Born into a Jewish family in New York City, Jane Bowles spent her childhood in Woodmere, New York, on Long Island. She developed tuberculous arthritis of the knee as a teenager, and her mother took her to Switzerland for treatment, where she attended boarding school. As a teenager she returned to New York, where she gravitated to the intellectual bohemia of Greenwich Village.
She married composer and writer Paul Bowles in 1938.
In 1943 her novel Two Serious Ladies was published. The Bowleses lived in New York until 1947, when Paul moved to Tangier, Morocco; Jane followed him in 1948. While in Morocco, Jane had an intense and complicated relationship with a Moroccan woman named Cherifa. She also had a close relationship with torch singer Libby Holman.
Bowles, who suffered from alcoholism, had a stroke in 1957 at age 40. Her health continued to decline, despite various treatments in England and the United States, until she had to be admitted to a clinic in Málaga, Spain, where she died in 1973.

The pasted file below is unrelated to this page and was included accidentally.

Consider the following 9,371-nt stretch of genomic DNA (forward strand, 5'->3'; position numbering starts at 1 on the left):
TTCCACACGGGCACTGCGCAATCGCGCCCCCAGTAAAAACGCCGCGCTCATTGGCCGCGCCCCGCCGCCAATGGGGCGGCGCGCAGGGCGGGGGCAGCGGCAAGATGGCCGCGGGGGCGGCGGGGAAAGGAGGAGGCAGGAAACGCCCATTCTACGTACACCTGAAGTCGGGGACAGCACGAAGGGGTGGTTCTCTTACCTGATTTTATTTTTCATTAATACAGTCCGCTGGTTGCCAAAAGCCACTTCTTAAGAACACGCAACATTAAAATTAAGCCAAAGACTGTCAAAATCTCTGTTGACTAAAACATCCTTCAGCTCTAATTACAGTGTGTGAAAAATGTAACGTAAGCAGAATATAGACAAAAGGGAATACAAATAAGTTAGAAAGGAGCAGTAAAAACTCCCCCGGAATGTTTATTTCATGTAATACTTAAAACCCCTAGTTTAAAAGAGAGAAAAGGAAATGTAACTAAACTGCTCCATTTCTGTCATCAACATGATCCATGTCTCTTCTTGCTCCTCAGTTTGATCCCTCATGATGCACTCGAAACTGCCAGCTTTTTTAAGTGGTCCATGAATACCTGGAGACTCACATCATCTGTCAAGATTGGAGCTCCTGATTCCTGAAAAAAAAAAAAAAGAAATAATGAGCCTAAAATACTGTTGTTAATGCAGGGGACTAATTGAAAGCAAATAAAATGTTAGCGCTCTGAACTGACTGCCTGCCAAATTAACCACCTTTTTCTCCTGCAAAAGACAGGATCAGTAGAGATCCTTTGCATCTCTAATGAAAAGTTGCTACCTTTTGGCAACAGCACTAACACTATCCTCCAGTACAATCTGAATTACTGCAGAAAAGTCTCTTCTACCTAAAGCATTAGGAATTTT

- "Jane Bowles, Libby Holman Reynolds and Barbara Hutton". The Authorized Paul Bowles Web Site. www.paulbowles.org.
- Rich, Nathaniel (May 30, 2013). "American Dreams, 1943: 'Two Serious Ladies' by Jane Bowles". The Daily Beast. Retrieved 2013-11-02.
- Dillon, Millicent (1981), A Little Original Sin: The Life and Work of Jane Bowles, Berkeley: University of California Press, ISBN 0-520-21193-6
- Jane Bowles Papers, 1966–1967 (37 items) are housed in the Special Collections Department of the University of Virginia Library.
- Millicent Dillon Papers, 1905–1990 are housed in the Harry Ransom Center at the University of Texas at Austin. Contains notebooks and manuscripts written by and about Jane Bowles.
- The Authorized Paul Bowles Web Site, the official Jane Bowles Web site.
- Works by or about Jane Bowles in libraries (WorldCat catalog)
- Jane Auer Bowles Collection at the University of Texas
- Jane Bowles at the Internet Broadway Database
- Sprague, Claire. "Jane Bowles", Jewish Women: A Comprehensive Historical Encyclopedia
|This article about a novelist of the United States born in the 1910s is a stub. You can help Wikipedia by expanding it.|